Robert D. Schroll

  Physics Department Physics Department James Franck Institute James Franck Institute University of Chicago University of Chicago

I am a graduate student in the Department of Physics and the James Franck Institute at the University of Chicago. I plan to defend my thesis in early 2009. My CV is available in PDF format.

I am fascinated by the fact that the relatively simple laws of classical physics can give rise to the complex behavior that we see in the everyday world. This has led to the fields of soft condensed matter and non-linear physics. Specifically, I have been conducting research on fluid dynamics. I am particularly interested in interfaces between fluids and their dynamics.

Current Research

For my thesis, I am working with Wendy Zhang at the University of Chicago. We have investigated several fluid systems.

Impact of a Viscous Drop

Recent research from the Nagel group at the University of Chicago has show that air plays a critical role in the splashing of a liquid drop impacting a solid surface. (See PRL 94, 184505, and PRE 75, 056316.) This effect was unexpected and is still not well understood.

Profiles of a drop during impact To understand how splashing occurs, we must first understand the process of a drop impacting on a solid surface. With this goal, we are simulating the impact of a viscous drop onto a dry solid substrate, in collaboration with Stephane Zaleski and Christophe Josserand of the Université Pierre et Marie Curie in Paris. I have led the effort to validate the simulations against themselves and experiments, as well as our analysis of the data. We have found that the size and shape of the drop after impact are set by the growth of a viscous boundary layer from the substrate. A paper on this work is currently in prepartion.

Behavior of a Complex Fluid near a Phase Transition

We have worked on two projects in collaboration with Jean-Pierre Delville of the Université Bordeaux. He has developed a micellar fluid which is very near a phase transition at room temperature. This fluid can separate into two phases, and the interface between them, which is very weak, can be probed with a laser.

Profiles of hump shapeIn the first project, we showed that laser not only acts on the interface, but it also provides a driving force on the bulk fluid itself. Because the fluid is near a second-order phase transition, it experiences fluctuations. These fluctuations scatter the laser light, transmitting momentum into the fluid and driving the flow. I calculated the momentum transfer to the fluid by the scattering and developed a model for the resultant flow. We visualized the flow by the way that it distorted the interface between the two phases, and the model and experiments showed excellent agreement. This work was published in PRL 98, 133601.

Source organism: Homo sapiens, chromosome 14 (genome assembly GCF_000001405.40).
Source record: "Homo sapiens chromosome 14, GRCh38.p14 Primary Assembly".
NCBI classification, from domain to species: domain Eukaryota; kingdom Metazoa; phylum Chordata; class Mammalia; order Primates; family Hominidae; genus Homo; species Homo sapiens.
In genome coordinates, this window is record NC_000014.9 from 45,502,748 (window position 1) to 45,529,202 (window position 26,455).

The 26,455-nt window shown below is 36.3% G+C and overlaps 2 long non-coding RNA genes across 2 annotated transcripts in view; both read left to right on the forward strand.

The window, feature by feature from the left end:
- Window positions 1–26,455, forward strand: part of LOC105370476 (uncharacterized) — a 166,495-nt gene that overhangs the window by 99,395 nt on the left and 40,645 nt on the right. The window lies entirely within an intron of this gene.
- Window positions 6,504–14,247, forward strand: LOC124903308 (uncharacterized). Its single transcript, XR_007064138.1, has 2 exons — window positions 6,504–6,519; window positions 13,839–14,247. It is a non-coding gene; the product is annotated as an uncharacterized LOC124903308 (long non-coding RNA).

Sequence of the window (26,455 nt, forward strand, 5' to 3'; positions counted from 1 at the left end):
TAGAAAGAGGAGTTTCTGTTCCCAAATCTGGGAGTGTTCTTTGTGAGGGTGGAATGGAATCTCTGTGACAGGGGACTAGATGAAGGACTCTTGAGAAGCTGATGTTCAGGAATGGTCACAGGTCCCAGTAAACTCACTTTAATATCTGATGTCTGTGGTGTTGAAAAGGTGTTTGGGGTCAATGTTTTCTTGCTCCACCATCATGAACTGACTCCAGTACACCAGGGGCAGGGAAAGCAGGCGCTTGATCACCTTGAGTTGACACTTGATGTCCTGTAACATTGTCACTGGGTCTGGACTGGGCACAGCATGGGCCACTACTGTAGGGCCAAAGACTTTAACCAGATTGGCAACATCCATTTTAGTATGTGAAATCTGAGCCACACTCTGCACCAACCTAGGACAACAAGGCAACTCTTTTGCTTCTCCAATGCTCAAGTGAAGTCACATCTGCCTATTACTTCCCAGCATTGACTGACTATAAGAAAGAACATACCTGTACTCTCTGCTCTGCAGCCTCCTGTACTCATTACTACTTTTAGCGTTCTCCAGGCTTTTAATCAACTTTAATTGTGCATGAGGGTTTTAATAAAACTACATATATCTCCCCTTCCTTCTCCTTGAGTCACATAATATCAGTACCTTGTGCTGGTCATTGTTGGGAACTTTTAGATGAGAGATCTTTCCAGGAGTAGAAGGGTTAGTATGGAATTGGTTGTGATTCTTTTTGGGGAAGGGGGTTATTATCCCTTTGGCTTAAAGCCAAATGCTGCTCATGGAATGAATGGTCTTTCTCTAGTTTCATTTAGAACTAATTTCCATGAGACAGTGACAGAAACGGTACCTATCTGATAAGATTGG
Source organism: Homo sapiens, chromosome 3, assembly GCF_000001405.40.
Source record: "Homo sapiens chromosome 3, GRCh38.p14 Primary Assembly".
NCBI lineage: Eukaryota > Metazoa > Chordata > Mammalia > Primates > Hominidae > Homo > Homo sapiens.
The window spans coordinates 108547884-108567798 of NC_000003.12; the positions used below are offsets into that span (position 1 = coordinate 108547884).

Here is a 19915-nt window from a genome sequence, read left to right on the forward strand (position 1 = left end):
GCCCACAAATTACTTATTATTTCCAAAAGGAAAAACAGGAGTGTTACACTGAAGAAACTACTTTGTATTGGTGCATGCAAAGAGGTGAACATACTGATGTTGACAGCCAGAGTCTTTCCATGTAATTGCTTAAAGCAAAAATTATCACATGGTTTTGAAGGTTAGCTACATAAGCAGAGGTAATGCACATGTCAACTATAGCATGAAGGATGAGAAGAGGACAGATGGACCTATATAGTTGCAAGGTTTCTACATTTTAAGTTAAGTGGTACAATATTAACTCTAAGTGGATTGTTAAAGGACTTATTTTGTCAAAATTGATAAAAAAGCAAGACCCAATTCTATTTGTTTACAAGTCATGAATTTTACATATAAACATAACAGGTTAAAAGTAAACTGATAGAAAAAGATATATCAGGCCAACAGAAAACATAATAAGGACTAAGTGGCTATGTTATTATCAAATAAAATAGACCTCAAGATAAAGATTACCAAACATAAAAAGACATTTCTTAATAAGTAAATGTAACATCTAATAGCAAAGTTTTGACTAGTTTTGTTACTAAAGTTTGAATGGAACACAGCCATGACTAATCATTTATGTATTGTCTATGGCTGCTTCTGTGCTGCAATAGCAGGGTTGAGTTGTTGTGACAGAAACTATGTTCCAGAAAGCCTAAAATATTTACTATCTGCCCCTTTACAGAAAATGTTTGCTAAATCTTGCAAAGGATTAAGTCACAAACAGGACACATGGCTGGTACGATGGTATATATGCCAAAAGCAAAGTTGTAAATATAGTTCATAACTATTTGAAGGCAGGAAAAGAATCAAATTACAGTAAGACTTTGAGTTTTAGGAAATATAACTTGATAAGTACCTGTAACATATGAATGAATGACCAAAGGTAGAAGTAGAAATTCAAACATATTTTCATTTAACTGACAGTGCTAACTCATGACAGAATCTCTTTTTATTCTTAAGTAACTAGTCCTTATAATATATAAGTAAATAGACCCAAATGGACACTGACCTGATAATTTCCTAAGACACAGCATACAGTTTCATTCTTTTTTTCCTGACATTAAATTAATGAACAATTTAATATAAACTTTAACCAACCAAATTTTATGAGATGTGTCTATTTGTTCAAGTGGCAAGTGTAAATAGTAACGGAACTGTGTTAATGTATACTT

Light funneled into the jetIn the second project, we examined the effect of the laser directly on the interface. In a certain regime, the laser can create a jet of one phase protruding into the other. The formation and disappearance of this jet displays a hysteretic behavior. I developed a simple ray-optics model which explained how total internal reflection of laser light could hold the jet open against surface tension. We showd that this model explains qualitative features of the jet, including the hysteresis, but, because of its simplicity, it cannot make quantitative predictions. We published this work in Eur. Phys. J E 26, 405.

Past Research

During my first year at Chicago, I worked on a Physics 335 project under Henry Frisch. This project investigated the feasibility of a new type of time-of-flight detector for use at collider detectors, like those at Fermilab and LHC. I produced a final report on this work for the class.

As an undergraduate at the University of Maryland, I did some work for Raj Roy. Raj's group works on non-linear optics, but I spent my time playing with computer-generated holograms. Apparently, this work has been of some use after I left.

Even before that, I worked for a summer with Ted Einstein, analyzing data taken by J.J. Métois of atomic steps on silicon surfaces. The riveting report will be posted if I ever find it.


In preparation


Our work on light-driven flow attracted a bit of attention in the press. It was written up in Photonics Spectra [7.6 MB PDF]. Summaries appeared on quite a few websites, including


The best way to reach me is usually by email: At the University of Chicago, my phone number is 773 702-0946, and my mailing address is:

The James Franck Institute Center for Integrative Science University of Chicago 929 E. 57th St., CIS E208 Chicago, IL 60637

Various and Sundry Links

I play trumpet in the University's Jazz X-tet. A few recordings of the group can be found here.

I also play assorted brass instruments in the Pep Band.

When there's no snow on the ground, I play in the graduate student softball league. You can check out my batting stats.

When I visted Jean-Pierre Delville in Bordeaux, I took a bunch of pictures.